Kabul - China believes Iran has the right to the peaceful use of nuclear energy but supports nuclear non-proliferation efforts, Chinese Foreign Minister Yang Jiechi said in Kabul Wednesday.
China's Foreign Minister Yang Jiechi (L) attends a news conference with his Afghan counterpart Rangeen Dadfar Spanta in Kabul November 14, 2007. [Agencies]
Beijing also hoped for a "positive outcome" from dialogue between Iran, Europe and the International Atomic Energy Agency on talks over the Iranian nuclear issue, Yang said.
The foreign minister arrived in Kabul from Tehran where he held talks with President Mahmoud Ahmadinejad on Iran's controversial nuclear drive.
"China believes Iran has the right for the peaceful use of nuclear energy," Yang told reporters in Kabul, responding to a question at a media briefing after talks with his Afghan counterpart Rangin Dadfar Spanta.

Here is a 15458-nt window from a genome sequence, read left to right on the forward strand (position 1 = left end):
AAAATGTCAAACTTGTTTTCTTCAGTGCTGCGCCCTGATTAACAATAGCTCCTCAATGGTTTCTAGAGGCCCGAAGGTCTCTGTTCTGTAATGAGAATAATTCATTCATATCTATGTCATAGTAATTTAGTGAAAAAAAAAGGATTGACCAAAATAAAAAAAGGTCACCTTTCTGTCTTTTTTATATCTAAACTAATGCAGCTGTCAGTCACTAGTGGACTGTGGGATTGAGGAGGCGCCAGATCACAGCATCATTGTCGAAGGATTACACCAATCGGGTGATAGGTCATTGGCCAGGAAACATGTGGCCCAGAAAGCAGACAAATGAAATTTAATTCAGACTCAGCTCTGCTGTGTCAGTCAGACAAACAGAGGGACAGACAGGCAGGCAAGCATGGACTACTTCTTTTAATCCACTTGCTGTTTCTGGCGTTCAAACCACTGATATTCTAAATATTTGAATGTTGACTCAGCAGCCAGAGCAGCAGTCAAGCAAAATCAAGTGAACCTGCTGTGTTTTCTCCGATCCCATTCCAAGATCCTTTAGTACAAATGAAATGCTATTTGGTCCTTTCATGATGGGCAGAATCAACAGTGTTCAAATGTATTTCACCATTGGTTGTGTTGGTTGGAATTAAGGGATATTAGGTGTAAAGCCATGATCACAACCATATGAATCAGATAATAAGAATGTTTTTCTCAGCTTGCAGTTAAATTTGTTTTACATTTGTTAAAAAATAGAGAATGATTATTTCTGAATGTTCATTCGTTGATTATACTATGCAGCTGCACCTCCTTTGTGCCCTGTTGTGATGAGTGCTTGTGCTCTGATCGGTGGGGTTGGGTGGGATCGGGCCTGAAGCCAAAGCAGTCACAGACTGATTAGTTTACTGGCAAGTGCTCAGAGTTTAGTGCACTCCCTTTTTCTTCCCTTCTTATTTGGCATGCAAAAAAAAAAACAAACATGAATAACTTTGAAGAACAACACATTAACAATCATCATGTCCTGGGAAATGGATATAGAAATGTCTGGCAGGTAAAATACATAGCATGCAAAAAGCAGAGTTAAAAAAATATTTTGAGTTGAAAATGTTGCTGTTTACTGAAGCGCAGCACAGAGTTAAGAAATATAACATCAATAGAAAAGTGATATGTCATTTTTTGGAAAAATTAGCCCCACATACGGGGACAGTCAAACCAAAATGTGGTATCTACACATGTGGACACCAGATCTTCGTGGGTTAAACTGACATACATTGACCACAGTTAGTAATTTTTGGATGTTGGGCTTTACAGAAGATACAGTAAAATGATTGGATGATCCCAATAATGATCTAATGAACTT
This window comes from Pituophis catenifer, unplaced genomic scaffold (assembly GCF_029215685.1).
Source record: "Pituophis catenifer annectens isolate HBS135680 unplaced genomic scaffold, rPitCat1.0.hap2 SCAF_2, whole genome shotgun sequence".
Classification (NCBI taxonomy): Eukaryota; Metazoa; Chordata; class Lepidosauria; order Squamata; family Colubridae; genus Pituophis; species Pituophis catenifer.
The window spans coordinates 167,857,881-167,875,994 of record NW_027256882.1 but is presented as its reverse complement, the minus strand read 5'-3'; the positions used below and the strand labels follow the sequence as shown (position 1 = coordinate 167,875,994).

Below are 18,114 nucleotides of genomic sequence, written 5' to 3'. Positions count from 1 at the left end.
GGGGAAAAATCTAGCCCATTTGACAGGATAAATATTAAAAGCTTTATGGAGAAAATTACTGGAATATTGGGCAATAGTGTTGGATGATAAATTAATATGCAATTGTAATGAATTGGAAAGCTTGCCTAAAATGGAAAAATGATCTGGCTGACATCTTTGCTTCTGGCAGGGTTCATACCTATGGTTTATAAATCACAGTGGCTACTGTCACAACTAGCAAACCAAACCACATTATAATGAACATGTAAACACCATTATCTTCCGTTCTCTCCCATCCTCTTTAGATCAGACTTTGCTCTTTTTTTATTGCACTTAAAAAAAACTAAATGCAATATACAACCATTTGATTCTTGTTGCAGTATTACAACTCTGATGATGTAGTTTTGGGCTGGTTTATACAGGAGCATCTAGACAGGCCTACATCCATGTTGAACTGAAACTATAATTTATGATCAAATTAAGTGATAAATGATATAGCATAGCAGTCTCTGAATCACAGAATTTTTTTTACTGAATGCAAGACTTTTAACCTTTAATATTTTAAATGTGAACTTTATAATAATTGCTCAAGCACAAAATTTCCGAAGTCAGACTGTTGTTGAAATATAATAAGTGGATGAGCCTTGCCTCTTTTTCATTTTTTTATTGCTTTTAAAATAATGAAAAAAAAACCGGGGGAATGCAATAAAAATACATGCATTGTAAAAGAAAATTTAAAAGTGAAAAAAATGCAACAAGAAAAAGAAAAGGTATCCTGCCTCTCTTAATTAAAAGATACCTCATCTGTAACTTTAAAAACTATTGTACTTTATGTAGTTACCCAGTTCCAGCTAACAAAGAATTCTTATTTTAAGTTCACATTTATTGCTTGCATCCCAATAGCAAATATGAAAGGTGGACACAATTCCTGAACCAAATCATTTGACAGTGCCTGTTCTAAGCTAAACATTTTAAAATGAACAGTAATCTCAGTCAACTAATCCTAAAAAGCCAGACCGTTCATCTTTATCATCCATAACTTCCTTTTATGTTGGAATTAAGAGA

"At the same time we also stress that the international nuclear non-proliferation regime must be safeguarded," he said.
The Afghan and Chinese foreign ministers also signed documents for the handover to Afghanistan of 80 million yuan (US$10 million) in aid committed last year.
China, which shares a short border with Afghanistan, has so far given US$160 million towards the reconstruction of post-Taliban Afghanistan, Spanta said.
A statement released after the foreign ministers' meeting said Afghanistan and China recommitted themselves to cooperation including in defence and security.
"Both sides agreed that terrorism constitutes an international menace as it poses a grave threat to world peace and security. China and Afghanistan are both victims of terrorism," it said.
China would encourage investment in Afghanistan, the statement said, while Afghanistan "reaffirmed that there is only one China".
Yang later held talks with Afghan President Hamid Karzai.